The World Trade Organization on Thursday sided with Washington in a dispute it filed three years ago over ‘unfair’ Chinese subsidies to producers of wheat and rice.
Back in 2016, the United States alleged that China doled out $100 billion in ‘market price support’ for wheat and rice as well as corn production, above levels agreed at the Geneva-based WTO.
A panel established by the WTO’s Dispute Settlement Body to rule on the matter found Thursday that the grain subsidies provided by Beijing exceeded the accepted level, and that China had ‘acted inconsistently with its obligations’ under international trade rules.
The experts said they had found that each year from 2012 to 2015, China’s market price support for wheat, Indica rice and Japonica rice ‘exceeded its 8.5 percent de minimis level of support for each of these products.’
The WTO panel said it had not considered whether China had also exceeded the acceptable subsidies for corn producers, since it found China had removed the challenged subsidy before the US launched its complaint.
Both sides have up to 60 days to appeal Thursday’s ruling.
US Trade Representative Robert Lighthizer and Agriculture Secretary Sonny Perdue hailed the ruling in a statement as a ‘significant victory for US agriculture that will help American farmers compete on a more level playing field’.
‘The United States proved that China for years provided government support for its grain producers far in excess of the levels China agreed to when it joined the WTO’ in 2001, Lighthizer said.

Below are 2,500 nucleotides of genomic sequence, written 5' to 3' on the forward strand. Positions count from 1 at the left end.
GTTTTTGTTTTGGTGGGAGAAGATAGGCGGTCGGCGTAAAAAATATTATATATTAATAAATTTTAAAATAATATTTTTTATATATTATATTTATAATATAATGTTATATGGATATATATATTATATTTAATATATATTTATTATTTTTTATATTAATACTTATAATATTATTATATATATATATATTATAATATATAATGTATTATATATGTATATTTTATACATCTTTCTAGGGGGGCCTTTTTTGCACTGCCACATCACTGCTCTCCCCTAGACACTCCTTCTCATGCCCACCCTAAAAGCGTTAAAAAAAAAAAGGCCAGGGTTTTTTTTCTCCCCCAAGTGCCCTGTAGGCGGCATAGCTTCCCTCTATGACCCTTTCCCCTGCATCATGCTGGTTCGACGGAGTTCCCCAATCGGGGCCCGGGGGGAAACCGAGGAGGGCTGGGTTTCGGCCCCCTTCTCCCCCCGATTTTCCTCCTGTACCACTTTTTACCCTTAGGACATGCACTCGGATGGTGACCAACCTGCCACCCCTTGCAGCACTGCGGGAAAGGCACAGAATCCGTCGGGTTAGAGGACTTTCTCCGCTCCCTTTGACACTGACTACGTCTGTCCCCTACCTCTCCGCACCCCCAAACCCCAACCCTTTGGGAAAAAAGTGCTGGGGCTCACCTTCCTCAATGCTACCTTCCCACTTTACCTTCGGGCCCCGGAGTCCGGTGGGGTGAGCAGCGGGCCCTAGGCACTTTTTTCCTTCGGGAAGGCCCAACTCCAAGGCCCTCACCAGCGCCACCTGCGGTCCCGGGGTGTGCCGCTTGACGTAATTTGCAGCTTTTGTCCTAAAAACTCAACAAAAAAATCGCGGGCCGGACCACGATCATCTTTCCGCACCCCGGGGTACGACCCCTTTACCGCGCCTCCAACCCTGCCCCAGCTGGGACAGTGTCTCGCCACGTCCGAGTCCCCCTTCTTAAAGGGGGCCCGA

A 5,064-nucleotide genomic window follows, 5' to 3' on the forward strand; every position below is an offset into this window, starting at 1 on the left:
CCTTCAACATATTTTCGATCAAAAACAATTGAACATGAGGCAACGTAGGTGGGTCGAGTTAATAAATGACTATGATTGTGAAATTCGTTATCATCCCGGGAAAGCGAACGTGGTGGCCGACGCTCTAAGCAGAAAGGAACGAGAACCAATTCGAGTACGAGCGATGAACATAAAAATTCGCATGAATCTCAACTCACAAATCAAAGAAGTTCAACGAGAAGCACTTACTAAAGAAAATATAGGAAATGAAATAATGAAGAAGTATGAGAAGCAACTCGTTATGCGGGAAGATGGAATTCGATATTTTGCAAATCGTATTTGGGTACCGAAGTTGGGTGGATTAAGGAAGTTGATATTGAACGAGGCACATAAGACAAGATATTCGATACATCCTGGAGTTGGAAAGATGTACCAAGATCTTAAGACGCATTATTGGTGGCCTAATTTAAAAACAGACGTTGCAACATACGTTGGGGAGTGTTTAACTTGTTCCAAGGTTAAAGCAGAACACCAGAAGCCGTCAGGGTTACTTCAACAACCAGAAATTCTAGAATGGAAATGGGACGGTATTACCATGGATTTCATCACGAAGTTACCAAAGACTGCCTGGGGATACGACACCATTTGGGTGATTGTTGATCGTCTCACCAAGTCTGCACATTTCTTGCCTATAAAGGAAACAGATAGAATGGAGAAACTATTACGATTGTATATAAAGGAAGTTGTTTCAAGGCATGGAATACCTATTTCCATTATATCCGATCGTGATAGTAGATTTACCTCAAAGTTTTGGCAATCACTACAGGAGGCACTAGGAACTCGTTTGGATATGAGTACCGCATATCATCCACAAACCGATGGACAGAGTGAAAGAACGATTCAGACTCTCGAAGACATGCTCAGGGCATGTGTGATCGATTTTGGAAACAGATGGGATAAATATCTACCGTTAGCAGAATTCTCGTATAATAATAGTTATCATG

‘We expect China to quickly come into compliance with its WTO obligations,’ he added.
China is the world’s largest producer of wheat and rice, holding significant sway over world markets. 
The news of the WTO ruling comes as Washington and Beijing strive to reach a new trade agreement to avoid escalating their trade war.
After exchanging punitive tariffs on more than $360 billion in total two-way trade, US President Donald Trump and his Chinese counterpart Xi Jinping declared a truce in December and agreed to hold off on further tariffs or retaliation for 90 days. 
Trump announced Sunday that he would delay a planned further hike in tariffs on Chinese goods this week after he and Beijing both hailed ‘substantial progress’ in trade negotiations.